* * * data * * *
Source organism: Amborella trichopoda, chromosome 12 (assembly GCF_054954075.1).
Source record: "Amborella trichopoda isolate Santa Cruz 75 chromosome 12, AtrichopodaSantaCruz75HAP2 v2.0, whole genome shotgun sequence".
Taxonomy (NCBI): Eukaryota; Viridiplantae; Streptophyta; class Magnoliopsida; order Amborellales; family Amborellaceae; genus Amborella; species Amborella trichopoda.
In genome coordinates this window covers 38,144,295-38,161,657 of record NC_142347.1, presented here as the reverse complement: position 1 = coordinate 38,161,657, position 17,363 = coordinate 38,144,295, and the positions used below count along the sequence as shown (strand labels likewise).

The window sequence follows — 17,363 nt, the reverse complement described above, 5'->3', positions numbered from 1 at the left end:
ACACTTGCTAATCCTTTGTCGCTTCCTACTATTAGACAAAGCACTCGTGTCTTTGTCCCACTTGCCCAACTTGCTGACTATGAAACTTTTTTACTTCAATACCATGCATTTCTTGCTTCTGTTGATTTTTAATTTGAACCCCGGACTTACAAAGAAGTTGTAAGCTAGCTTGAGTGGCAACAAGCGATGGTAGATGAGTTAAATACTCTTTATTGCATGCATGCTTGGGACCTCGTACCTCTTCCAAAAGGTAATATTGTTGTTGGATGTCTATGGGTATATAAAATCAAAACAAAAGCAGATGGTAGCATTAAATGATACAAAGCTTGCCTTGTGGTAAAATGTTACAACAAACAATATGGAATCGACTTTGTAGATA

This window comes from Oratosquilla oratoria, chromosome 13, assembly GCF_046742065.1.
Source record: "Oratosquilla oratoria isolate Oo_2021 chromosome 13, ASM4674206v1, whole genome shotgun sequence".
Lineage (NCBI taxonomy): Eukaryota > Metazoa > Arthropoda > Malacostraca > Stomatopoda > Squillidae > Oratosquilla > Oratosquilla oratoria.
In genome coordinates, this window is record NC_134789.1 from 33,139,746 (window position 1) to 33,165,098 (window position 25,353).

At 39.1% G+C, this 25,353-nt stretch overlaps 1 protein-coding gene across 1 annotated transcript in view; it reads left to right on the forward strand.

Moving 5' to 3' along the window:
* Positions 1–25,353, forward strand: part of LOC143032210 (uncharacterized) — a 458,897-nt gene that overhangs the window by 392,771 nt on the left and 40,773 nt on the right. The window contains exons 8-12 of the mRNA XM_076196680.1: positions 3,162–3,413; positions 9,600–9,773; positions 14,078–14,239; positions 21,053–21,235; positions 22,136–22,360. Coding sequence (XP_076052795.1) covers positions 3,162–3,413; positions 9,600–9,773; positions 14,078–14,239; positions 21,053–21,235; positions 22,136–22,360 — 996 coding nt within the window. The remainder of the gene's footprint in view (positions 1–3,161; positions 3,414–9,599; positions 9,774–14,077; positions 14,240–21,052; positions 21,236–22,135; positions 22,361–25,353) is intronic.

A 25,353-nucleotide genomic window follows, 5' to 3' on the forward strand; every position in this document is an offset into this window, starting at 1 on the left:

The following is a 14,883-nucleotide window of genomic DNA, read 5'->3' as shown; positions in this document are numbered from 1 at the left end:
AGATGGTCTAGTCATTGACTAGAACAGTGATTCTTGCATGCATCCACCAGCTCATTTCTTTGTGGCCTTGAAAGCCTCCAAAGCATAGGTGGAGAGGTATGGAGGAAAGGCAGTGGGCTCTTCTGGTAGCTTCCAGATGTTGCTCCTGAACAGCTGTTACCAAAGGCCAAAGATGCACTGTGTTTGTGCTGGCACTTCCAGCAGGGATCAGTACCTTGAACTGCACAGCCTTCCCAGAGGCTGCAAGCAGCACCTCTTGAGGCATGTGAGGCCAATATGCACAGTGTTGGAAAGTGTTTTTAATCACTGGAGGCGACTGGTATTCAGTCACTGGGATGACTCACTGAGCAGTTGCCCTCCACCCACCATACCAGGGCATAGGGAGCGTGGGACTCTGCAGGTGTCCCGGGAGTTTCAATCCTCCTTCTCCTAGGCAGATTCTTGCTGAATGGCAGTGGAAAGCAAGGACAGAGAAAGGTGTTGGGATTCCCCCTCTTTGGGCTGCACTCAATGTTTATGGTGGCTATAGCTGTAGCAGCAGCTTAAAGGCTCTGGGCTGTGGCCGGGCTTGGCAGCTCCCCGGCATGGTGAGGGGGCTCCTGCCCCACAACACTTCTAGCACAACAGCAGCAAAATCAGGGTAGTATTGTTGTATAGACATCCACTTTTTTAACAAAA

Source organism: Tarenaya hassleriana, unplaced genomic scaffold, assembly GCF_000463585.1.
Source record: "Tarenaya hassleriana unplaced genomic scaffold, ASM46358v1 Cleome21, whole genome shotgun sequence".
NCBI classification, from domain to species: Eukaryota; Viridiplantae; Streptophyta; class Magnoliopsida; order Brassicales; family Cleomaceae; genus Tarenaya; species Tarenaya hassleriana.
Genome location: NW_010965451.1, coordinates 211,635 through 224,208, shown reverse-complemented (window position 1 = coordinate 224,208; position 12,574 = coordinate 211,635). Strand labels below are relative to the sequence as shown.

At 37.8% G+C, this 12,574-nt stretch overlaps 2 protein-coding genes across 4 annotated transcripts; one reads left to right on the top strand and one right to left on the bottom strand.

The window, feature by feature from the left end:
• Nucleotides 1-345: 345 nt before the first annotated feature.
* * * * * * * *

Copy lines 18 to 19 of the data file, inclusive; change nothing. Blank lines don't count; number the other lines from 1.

Source record: "Tarenaya hassleriana unplaced genomic scaffold, ASM46358v1 Cleome21, whole genome shotgun sequence".
NCBI classification, from domain to species: Eukaryota; Viridiplantae; Streptophyta; class Magnoliopsida; order Brassicales; family Cleomaceae; genus Tarenaya; species Tarenaya hassleriana.